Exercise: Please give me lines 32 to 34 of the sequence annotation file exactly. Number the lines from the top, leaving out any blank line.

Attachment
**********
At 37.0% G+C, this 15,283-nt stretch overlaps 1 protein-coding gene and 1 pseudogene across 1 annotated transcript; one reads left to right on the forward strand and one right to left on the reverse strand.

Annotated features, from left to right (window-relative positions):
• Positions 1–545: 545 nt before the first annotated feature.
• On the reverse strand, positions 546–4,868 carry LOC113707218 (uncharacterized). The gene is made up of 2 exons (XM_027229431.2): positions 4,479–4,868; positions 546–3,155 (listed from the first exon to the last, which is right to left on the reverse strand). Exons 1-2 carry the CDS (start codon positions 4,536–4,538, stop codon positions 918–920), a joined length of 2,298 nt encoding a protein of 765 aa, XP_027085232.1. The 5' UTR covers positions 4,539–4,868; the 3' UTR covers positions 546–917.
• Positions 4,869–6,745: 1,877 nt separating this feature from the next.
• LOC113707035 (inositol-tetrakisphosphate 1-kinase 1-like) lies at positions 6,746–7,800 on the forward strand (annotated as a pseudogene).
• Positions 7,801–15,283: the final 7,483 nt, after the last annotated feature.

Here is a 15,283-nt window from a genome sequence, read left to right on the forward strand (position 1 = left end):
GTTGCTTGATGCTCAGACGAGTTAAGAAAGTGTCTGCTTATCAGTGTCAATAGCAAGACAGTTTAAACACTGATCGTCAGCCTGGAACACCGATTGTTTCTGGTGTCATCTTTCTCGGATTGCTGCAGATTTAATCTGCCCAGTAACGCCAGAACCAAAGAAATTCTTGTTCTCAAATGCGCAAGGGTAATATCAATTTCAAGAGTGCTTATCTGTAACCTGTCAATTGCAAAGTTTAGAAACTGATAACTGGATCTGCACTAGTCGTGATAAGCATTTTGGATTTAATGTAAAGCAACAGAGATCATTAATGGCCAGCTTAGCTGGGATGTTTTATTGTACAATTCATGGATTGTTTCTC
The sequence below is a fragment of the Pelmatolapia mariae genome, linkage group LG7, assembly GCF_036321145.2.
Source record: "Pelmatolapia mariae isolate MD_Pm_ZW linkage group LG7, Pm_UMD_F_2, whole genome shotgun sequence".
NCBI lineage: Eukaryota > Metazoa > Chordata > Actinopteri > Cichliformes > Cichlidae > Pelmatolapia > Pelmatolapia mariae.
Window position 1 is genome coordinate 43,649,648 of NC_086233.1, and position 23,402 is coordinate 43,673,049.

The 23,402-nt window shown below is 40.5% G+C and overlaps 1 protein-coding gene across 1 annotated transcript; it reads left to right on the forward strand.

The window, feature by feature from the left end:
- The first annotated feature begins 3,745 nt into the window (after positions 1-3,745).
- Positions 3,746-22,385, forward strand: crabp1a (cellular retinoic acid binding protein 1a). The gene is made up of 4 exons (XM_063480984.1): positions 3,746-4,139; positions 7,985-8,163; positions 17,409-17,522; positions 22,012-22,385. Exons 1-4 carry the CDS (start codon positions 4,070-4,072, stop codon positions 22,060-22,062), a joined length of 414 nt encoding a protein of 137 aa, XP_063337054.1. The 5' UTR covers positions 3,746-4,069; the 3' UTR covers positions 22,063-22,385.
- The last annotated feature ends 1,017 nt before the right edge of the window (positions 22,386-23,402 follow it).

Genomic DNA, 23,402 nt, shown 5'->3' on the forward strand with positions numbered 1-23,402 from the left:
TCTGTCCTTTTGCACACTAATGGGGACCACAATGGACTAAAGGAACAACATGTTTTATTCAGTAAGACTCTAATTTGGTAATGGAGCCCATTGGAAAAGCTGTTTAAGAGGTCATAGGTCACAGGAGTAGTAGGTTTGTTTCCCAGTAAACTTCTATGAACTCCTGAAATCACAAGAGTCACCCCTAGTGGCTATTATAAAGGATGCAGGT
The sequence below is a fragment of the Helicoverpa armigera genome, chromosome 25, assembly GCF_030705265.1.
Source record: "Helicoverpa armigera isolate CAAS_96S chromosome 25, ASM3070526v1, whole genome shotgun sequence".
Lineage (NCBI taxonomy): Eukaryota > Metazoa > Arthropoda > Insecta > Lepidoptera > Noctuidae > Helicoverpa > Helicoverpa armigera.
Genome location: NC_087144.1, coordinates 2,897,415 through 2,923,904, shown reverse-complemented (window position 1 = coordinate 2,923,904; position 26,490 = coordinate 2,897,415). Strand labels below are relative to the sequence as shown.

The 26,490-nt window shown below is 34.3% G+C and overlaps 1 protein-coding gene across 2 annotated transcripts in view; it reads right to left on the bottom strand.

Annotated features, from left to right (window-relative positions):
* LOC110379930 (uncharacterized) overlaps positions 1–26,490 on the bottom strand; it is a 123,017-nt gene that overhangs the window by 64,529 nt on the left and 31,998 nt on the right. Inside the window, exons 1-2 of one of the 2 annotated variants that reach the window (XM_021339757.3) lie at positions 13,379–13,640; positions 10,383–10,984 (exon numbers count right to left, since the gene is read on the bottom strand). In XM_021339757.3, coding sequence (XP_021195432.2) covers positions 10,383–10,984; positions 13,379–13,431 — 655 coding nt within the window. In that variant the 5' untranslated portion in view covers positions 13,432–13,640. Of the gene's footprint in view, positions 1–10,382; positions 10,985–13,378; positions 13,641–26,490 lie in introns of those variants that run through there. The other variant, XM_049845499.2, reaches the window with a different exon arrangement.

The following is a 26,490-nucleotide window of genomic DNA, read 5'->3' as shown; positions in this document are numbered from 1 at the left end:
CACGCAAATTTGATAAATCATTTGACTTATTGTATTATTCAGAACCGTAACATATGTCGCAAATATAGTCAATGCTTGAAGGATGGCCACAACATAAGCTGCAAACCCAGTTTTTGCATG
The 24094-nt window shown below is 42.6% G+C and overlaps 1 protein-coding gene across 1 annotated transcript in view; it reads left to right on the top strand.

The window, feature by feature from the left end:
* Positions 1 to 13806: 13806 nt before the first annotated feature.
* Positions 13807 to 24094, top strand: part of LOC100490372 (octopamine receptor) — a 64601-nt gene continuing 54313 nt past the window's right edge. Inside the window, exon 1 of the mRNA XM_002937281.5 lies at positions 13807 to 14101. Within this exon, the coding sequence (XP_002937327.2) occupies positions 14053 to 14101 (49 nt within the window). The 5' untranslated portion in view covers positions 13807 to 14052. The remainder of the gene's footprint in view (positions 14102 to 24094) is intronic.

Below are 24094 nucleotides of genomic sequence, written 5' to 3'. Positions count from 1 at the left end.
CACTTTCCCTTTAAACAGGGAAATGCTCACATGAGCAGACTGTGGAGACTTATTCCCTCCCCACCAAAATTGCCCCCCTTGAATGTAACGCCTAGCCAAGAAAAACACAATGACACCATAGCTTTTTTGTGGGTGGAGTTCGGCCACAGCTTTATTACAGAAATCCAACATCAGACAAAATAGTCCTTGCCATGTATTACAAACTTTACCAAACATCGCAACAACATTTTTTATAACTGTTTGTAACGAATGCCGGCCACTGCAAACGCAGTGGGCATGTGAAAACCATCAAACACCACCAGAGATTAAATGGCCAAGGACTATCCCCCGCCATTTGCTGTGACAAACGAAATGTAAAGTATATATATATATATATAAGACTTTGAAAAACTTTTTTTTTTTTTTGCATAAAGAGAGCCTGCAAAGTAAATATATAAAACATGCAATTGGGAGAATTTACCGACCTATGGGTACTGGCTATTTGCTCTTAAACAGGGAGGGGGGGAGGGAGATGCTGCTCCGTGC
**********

* Positions 1 to 13806: 13806 nt before the first annotated feature.
* Positions 13807 to 24094, top strand: part of LOC100490372 (octopamine receptor) — a 64601-nt gene continuing 54313 nt past the window's right edge. Inside the window, exon 1 of the mRNA XM_002937281.5 lies at positions 13807 to 14101. Within this exon, the coding sequence (XP_002937327.2) occupies positions 14053 to 14101 (49 nt within the window). The 5' untranslated portion in view covers positions 13807 to 14052. The remainder of the gene's footprint in view (positions 14102 to 24094) is intronic.

Below are 24094 nucleotides of genomic sequence, written 5' to 3'. Positions count from 1 at the left end.